Any vital evidence of what actually took place was accidentally destroyed in the cleaning process, and no photos were taken that night because they simply didn’t believe it was a crime scene.
“We screwed up the investigation from the beginning.”
To add insult to injury, we know the only photo taken of the restaurant was one that morning shift employees took after the restaurant was wiped clean before customers began arriving.
The Subsequent Investigation
By 4:00 AM that following morning, Jayne’s unlocked car was discovered near the Speedway Police station, filled with unusual cigarette buts. Suddenly, the police begin to suspect foul play, and a widespread search was launched.
It isn’t until November 19, 1978, two days later, when the bodies of all four victims were discovered near Johnson County Woods by a couple who lived in White River Township, located approximately 15 miles from the Burger Chef location.
Each of the young adults were still wearing their brown-and-orange polyester Burger Chef uniforms… with the blood on them all dried up.
Ruth and Danny were found lying facedown just off a gravel path. Both had been shot execution-style in the head and neck with a .38 caliber revolver. They were discovered side-by-side, indicating to officers that they were killed at the same time.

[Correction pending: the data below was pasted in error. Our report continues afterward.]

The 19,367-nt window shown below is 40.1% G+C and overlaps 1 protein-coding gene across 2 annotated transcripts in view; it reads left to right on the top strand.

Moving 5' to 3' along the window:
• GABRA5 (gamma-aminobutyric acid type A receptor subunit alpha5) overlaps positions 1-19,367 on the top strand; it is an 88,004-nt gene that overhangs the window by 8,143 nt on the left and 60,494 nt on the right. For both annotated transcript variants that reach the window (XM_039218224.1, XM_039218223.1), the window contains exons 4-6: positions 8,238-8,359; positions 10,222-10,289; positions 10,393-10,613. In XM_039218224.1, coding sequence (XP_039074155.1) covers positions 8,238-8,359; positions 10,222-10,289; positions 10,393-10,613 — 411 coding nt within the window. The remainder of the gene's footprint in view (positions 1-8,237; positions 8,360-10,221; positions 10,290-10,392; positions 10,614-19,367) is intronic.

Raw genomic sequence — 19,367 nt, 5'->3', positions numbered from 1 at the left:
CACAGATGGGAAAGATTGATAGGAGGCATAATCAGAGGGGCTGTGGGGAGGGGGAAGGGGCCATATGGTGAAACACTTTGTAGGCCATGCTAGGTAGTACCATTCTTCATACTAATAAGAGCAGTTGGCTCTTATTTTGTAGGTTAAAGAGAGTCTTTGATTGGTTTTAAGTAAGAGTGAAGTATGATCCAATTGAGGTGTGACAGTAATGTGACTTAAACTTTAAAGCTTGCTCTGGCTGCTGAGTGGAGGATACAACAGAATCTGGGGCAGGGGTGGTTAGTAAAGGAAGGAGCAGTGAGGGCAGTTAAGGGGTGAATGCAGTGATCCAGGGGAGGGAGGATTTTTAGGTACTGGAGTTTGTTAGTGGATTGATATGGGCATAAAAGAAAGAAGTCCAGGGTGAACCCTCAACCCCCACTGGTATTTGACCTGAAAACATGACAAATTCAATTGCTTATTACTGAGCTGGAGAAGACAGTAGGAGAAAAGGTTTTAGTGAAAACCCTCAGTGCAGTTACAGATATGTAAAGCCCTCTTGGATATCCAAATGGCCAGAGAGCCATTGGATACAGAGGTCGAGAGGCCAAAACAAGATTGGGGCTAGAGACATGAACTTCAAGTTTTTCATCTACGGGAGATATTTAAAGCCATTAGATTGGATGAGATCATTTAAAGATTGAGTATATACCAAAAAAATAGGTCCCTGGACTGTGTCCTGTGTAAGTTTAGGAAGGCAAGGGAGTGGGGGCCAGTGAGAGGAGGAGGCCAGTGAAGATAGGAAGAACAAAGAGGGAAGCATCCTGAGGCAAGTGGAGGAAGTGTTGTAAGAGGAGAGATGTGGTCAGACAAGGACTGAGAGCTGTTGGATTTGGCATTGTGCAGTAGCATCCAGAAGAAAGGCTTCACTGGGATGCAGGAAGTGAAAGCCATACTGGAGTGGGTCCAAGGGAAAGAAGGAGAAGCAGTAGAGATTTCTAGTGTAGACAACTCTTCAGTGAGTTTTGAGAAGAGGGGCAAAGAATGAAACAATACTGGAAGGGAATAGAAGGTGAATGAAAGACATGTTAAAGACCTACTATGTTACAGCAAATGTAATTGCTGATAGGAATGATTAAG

Police theorize that after Ruth and Danny were shot, Jayne and Mark ran for it.
Jayne’s body was found 50 to 75 yards away. She had been repeatedly stabbed so violently that the knife’s blade broke off inside her chest — with the handle nowhere to be found.
Mark was found farthest from the others, and closest to the main road. He was on his back near a creak. Mark had sustained blunt force trauma to his face and ultimately choked on his own blood. The police believe Mark was disoriented and may have ran into a tree, accidentally stunning him before being beaten with an unknown chain-like object.
Police have been wrestling with what would turn the perpetrators from trespassers to thieves, to kidnappers, to killers. Did one of the workers recognize one of the men? Was this premeditated or a crime that spiraled out of control?
Interestingly, the crime scene investigation team found watches and money still on all of the victims, leaving police to wonder if there was another motive beyond robbery.
There are still too many questions left without answers.
Answers in an Unlikely Place?
By November 23, Indiana State Police created a designated tipline which created an outpouring of tips but not of them were credible leads.
However, the police had one thing to go off of — an anonymous eyewitness came forward and gave descriptions of the two men they saw suspiciously hanging around the Burger Chef restaurant before the attack. The next day, police released clay busts of the two potential suspects. This marked the first ever time that Indiana State Police used this method to aid an investigation.
Then, in 2018, Indiana State Police released an image of the knife’s blade that was used in the crime.
While there were several suspects and arrests made during the investigation, the case remains unsolved.